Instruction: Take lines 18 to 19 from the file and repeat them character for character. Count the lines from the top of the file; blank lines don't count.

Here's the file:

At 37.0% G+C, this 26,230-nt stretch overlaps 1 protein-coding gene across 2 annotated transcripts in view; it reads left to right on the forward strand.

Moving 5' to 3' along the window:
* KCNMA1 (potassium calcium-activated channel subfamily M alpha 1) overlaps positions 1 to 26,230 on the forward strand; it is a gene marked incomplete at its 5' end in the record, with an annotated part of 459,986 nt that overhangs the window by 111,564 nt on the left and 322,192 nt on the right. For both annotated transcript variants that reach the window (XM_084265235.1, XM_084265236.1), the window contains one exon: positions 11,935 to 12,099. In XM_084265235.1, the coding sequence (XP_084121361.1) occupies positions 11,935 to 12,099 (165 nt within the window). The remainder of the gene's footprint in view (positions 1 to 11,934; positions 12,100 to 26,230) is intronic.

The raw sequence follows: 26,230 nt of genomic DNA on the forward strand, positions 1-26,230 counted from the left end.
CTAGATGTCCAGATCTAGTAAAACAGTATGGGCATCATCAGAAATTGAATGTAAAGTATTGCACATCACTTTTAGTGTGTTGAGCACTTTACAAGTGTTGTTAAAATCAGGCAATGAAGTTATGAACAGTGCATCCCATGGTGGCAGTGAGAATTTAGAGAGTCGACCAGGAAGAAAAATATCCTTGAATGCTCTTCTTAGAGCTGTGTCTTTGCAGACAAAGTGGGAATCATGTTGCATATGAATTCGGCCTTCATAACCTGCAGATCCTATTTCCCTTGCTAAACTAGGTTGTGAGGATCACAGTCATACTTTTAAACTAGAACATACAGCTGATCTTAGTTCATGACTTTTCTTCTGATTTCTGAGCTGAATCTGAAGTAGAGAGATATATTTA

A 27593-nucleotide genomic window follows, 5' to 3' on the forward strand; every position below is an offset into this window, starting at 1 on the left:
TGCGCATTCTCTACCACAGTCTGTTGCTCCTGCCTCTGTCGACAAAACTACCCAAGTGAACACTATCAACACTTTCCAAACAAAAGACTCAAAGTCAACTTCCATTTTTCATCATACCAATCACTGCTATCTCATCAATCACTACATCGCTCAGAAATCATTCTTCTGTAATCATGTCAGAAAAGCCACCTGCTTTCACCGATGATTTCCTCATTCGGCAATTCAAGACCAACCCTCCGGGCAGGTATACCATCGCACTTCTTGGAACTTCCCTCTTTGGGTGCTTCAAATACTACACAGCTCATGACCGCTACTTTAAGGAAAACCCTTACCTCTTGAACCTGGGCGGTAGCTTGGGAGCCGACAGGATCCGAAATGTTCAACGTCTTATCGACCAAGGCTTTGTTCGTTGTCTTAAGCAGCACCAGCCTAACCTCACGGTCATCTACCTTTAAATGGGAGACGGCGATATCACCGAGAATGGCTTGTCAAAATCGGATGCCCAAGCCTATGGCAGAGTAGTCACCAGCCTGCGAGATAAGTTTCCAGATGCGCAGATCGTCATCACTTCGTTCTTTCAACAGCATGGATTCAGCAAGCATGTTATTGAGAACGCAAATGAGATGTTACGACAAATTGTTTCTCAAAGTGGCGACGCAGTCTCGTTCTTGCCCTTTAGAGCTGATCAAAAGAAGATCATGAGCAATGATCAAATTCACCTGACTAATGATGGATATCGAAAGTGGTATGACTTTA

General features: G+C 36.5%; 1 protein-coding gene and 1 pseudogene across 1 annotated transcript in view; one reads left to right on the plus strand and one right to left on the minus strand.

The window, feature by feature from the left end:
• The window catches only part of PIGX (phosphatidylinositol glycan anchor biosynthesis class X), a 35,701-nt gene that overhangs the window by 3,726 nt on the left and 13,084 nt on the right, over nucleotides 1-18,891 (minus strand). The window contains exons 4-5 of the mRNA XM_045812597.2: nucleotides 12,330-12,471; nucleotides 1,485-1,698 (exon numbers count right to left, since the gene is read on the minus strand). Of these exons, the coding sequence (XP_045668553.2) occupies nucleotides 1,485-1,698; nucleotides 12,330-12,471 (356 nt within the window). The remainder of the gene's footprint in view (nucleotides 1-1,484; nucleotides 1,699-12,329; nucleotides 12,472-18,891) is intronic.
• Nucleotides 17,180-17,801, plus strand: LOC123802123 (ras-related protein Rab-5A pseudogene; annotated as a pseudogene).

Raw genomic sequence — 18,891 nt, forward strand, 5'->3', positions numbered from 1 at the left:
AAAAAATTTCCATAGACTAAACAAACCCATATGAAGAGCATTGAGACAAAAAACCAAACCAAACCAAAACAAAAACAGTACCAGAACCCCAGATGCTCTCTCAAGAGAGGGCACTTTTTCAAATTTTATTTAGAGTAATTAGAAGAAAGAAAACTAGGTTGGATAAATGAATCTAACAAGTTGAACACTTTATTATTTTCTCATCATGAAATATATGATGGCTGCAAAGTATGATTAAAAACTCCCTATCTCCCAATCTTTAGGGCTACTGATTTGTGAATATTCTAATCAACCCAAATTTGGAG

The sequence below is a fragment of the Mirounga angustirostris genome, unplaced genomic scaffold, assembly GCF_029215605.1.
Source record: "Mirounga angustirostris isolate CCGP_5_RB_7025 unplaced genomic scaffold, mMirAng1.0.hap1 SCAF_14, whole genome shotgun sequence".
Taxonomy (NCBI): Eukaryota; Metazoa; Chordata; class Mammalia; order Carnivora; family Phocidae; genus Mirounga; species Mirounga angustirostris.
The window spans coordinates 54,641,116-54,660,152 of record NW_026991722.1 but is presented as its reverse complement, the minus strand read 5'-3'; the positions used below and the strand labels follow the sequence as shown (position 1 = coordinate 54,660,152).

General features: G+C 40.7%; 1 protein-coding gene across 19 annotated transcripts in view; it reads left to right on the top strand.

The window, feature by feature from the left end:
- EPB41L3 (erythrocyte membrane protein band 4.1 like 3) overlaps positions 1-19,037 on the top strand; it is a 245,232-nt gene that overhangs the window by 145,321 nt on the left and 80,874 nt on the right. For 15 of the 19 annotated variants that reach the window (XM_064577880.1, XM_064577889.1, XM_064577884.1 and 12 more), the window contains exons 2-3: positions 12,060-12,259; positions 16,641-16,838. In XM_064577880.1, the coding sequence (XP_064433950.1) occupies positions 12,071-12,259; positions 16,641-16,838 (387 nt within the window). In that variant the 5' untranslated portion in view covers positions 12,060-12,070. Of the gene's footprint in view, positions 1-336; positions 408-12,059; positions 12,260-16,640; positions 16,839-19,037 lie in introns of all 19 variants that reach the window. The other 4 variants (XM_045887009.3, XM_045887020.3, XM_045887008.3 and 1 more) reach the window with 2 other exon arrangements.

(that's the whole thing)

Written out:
General features: G+C 40.7%; 1 protein-coding gene across 19 annotated transcripts in view; it reads left to right on the top strand.

The window, feature by feature from the left end: